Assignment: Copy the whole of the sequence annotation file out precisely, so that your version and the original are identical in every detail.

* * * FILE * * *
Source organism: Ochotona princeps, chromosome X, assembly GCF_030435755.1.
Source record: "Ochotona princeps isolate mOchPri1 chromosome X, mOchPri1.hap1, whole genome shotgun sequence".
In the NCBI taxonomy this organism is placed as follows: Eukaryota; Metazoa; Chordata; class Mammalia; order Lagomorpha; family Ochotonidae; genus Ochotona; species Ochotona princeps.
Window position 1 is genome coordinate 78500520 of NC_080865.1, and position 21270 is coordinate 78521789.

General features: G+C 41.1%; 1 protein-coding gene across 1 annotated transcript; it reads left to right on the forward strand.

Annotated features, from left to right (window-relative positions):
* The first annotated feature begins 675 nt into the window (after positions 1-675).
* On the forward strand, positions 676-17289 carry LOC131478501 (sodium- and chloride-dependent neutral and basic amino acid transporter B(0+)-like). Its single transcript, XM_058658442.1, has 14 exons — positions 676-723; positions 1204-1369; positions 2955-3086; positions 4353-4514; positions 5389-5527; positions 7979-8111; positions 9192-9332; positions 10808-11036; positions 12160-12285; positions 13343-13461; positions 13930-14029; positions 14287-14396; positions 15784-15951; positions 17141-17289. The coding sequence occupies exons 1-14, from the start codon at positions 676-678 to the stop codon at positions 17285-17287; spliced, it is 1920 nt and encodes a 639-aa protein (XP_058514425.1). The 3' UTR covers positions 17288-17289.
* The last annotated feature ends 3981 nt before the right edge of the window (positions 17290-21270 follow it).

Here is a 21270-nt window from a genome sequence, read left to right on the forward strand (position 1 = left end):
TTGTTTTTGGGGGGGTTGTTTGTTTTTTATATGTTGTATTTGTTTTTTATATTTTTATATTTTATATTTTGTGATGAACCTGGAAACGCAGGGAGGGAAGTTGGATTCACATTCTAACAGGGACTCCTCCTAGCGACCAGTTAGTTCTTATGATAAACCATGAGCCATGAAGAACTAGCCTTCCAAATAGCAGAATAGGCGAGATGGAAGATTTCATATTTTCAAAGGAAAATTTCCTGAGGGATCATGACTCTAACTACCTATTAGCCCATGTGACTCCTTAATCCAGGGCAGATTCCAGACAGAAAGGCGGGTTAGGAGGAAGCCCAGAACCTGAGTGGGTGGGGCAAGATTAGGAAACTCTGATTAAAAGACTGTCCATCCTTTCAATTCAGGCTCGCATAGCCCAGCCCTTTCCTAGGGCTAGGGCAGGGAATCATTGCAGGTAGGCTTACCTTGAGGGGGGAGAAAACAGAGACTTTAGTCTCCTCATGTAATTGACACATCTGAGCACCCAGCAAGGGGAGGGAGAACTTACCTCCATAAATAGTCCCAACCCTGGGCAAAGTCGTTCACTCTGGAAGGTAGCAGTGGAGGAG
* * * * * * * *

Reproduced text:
Source organism: Ochotona princeps, chromosome X, assembly GCF_030435755.1.
Source record: "Ochotona princeps isolate mOchPri1 chromosome X, mOchPri1.hap1, whole genome shotgun sequence".
In the NCBI taxonomy this organism is placed as follows: Eukaryota; Metazoa; Chordata; class Mammalia; order Lagomorpha; family Ochotonidae; genus Ochotona; species Ochotona princeps.
Window position 1 is genome coordinate 78500520 of NC_080865.1, and position 21270 is coordinate 78521789.

General features: G+C 41.1%; 1 protein-coding gene across 1 annotated transcript; it reads left to right on the forward strand.

Annotated features, from left to right (window-relative positions):
* The first annotated feature begins 675 nt into the window (after positions 1-675).
* On the forward strand, positions 676-17289 carry LOC131478501 (sodium- and chloride-dependent neutral and basic amino acid transporter B(0+)-like). Its single transcript, XM_058658442.1, has 14 exons — positions 676-723; positions 1204-1369; positions 2955-3086; positions 4353-4514; positions 5389-5527; positions 7979-8111; positions 9192-9332; positions 10808-11036; positions 12160-12285; positions 13343-13461; positions 13930-14029; positions 14287-14396; positions 15784-15951; positions 17141-17289. The coding sequence occupies exons 1-14, from the start codon at positions 676-678 to the stop codon at positions 17285-17287; spliced, it is 1920 nt and encodes a 639-aa protein (XP_058514425.1). The 3' UTR covers positions 17288-17289.
* The last annotated feature ends 3981 nt before the right edge of the window (positions 17290-21270 follow it).

Here is a 21270-nt window from a genome sequence, read left to right on the forward strand (position 1 = left end):
TTGTTTTTGGGGGGGTTGTTTGTTTTTTATATGTTGTATTTGTTTTTTATATTTTTATATTTTATATTTTGTGATGAACCTGGAAACGCAGGGAGGGAAGTTGGATTCACATTCTAACAGGGACTCCTCCTAGCGACCAGTTAGTTCTTATGATAAACCATGAGCCATGAAGAACTAGCCTTCCAAATAGCAGAATAGGCGAGATGGAAGATTTCATATTTTCAAAGGAAAATTTCCTGAGGGATCATGACTCTAACTACCTATTAGCCCATGTGACTCCTTAATCCAGGGCAGATTCCAGACAGAAAGGCGGGTTAGGAGGAAGCCCAGAACCTGAGTGGGTGGGGCAAGATTAGGAAACTCTGATTAAAAGACTGTCCATCCTTTCAATTCAGGCTCGCATAGCCCAGCCCTTTCCTAGGGCTAGGGCAGGGAATCATTGCAGGTAGGCTTACCTTGAGGGGGGAGAAAACAGAGACTTTAGTCTCCTCATGTAATTGACACATCTGAGCACCCAGCAAGGGGAGGGAGAACTTACCTCCATAAATAGTCCCAACCCTGGGCAAAGTCGTTCACTCTGGAAGGTAGCAGTGGAGGAG